UNESCO said it was eyeing a June date for an exhibit on Jewish ties to the Land of Israel, after it suddenly canceled the scheduled Monday opening at its Paris headquarters.
The cancellation was in response to a protest by Arab states, who fear it could damage the peace process.
The United States, Israel and Canada had publicly urged the United Nations Educational, Scientific and Cultural Organization to open the exhibit as planned on January 20, or to schedule a new opening. The Simon Wiesenthal Center, who partnered with UNESCO to create the exhibit, made the same call in press conferences it held Monday in Paris and at its center in Los Angeles.
UNESCO, on its website and in letters to the Center, had always said the exhibit was postponed. The absence of an alternative date, however, gave the impression that the exhibit had been canceled.
On Tuesday, UNESCO posted a note on its website in which it reaffirmed that the exhibit had only been postponed, but not canceled.
“UNESCO is in discussions with the Simon Wiesenthal Center to finalize the last points and inaugurate the exhibition in the month of June,” it said.
The center’s dean and founder, Rabbi Marvin Hier, told The Jerusalem Post
that on Monday afternoon Los Angeles time, he had spoken for 45 minutes with UNESCO’s director-general Irina Bokova about the issue. Representatives from the center had also met with UNESCO staff in Paris that same day, he said.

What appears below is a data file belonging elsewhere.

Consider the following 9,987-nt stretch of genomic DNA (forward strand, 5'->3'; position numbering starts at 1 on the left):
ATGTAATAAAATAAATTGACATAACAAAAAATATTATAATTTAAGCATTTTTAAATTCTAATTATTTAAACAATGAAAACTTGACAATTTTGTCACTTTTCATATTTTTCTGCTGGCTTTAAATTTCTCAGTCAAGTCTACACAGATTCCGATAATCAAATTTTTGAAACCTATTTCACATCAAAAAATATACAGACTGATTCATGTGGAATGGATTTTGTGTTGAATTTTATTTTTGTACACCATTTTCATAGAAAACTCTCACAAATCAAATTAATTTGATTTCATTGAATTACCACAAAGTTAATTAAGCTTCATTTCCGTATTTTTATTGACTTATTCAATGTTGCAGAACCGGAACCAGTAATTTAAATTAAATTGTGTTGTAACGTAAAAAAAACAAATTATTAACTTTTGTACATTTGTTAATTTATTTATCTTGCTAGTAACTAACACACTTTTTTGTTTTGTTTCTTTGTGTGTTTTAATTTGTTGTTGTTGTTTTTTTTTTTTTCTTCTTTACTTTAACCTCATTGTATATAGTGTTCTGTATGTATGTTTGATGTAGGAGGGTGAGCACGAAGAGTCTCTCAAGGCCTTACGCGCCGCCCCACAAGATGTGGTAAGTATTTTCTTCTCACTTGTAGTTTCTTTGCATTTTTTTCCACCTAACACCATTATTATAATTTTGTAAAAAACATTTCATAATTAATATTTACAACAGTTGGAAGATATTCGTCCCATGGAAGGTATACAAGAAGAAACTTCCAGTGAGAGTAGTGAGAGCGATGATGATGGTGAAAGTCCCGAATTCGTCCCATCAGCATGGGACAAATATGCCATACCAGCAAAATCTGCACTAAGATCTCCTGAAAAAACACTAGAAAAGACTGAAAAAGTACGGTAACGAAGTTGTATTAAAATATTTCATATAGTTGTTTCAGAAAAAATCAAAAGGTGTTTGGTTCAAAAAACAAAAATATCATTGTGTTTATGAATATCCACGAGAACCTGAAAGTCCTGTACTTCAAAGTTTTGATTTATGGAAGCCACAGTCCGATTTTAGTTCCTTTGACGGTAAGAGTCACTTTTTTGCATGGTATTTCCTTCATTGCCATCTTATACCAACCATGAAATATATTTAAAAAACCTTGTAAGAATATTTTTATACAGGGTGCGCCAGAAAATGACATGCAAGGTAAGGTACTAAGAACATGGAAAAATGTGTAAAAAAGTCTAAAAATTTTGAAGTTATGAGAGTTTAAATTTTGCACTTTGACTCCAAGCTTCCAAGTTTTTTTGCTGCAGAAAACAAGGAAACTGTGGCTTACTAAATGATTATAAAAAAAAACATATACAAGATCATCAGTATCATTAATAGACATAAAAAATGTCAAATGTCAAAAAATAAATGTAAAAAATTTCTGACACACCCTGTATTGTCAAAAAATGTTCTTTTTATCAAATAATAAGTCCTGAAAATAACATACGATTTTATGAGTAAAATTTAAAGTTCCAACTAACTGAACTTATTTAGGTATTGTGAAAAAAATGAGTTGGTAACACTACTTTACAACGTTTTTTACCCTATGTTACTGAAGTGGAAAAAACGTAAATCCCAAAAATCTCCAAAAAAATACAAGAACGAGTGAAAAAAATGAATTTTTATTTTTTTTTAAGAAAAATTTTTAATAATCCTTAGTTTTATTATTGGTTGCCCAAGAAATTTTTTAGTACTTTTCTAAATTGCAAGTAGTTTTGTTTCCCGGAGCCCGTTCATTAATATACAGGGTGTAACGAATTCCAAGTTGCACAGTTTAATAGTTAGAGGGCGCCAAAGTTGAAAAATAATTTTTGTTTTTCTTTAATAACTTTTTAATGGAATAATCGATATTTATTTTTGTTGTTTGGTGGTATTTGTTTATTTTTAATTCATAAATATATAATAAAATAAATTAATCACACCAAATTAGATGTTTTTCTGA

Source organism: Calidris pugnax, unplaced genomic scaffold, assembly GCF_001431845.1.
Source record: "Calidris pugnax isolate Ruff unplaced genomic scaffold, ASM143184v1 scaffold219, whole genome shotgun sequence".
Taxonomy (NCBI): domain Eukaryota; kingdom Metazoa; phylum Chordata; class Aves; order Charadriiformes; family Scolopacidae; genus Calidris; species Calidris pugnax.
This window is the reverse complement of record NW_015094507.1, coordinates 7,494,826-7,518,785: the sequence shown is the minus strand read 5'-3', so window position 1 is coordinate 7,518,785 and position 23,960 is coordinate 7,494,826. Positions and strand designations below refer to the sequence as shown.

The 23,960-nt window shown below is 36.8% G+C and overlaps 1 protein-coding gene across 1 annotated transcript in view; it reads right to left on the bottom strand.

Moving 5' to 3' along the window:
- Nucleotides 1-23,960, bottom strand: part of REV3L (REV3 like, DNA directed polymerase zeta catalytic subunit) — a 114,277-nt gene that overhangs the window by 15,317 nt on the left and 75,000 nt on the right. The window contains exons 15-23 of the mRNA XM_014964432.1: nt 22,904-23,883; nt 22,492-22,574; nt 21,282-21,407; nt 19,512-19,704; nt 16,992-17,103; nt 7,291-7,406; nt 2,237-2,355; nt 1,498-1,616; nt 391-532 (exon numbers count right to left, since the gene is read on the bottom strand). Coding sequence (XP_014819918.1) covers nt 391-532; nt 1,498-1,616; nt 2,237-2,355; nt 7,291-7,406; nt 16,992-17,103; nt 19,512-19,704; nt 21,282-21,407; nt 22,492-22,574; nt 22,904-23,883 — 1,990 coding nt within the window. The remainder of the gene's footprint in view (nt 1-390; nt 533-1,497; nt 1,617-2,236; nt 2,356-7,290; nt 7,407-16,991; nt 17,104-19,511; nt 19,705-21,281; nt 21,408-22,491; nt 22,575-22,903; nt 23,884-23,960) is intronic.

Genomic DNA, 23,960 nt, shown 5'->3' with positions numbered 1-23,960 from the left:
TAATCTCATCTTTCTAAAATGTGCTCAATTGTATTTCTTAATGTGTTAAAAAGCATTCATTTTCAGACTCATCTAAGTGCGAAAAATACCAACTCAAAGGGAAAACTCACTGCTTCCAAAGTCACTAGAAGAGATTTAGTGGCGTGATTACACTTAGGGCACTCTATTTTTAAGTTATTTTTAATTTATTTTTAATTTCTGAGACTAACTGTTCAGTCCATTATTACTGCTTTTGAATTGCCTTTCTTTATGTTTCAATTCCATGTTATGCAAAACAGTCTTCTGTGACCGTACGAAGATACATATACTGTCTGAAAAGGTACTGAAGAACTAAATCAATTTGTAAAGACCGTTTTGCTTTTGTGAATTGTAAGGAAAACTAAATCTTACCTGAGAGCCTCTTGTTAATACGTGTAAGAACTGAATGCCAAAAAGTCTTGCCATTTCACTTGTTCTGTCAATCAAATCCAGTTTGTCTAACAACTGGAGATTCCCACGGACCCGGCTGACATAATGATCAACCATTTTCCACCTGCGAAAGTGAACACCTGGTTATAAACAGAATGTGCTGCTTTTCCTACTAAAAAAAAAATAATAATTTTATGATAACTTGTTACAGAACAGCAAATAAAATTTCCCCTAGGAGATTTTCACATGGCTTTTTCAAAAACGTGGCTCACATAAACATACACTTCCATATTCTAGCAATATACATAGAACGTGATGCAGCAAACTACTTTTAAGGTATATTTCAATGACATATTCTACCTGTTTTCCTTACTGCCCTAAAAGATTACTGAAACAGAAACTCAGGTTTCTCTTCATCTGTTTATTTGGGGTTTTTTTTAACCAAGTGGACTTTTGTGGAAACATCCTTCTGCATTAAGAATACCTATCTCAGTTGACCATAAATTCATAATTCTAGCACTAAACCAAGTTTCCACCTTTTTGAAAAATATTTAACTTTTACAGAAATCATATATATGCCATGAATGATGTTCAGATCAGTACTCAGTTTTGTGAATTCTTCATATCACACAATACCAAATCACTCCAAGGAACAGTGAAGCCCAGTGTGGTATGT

“We see it as a positive sign that they posted on their web site,” Hier said.
But in light of the events of the last week, Hier said, he wanted confirmation of a new date in writing before he could believe that the matter had been resolved.
His center, Hier said, had worked with UNESCO for close to two years on the exhibit, originally titled “People, Book, Land: The 3,500- year relationship of the Jewish people to the Land of Israel.”
The center commissioned Hebrew University Prof. Robert Wistrich to author the content.
All elements of the exhibit were approved and vetted by UNESCO, Hier said.
At the last moment, the center agreed to replace the phrase “Land of Israel” with “Holy Land,” he said.
Last Monday, UNESCO sent out invitations to the exhibit, which was already mounted in its Paris headquarters.
On Tuesday, UNESCO received a letter from the 22 states in its Arab Group, that said they feared such an exhibit would be detrimental to the peace process. Hours after holding a planning session with the center on Tuesday, UNESCO decided to postpone the exhibit.
Hier had charged that the issue was not peace, but that the exhibit showed that Jews had ancient biblical and historical ties to the Land of Israel.
Israel, the US and Canada, he said, played key roles in swaying UNESCO to consider June as a possible new exhibit date. He particularly thanked US Ambassador to the UN Samantha Power for her strong statement of support.
“She has indicated that she wants to bring the exhibit to New York,” he said.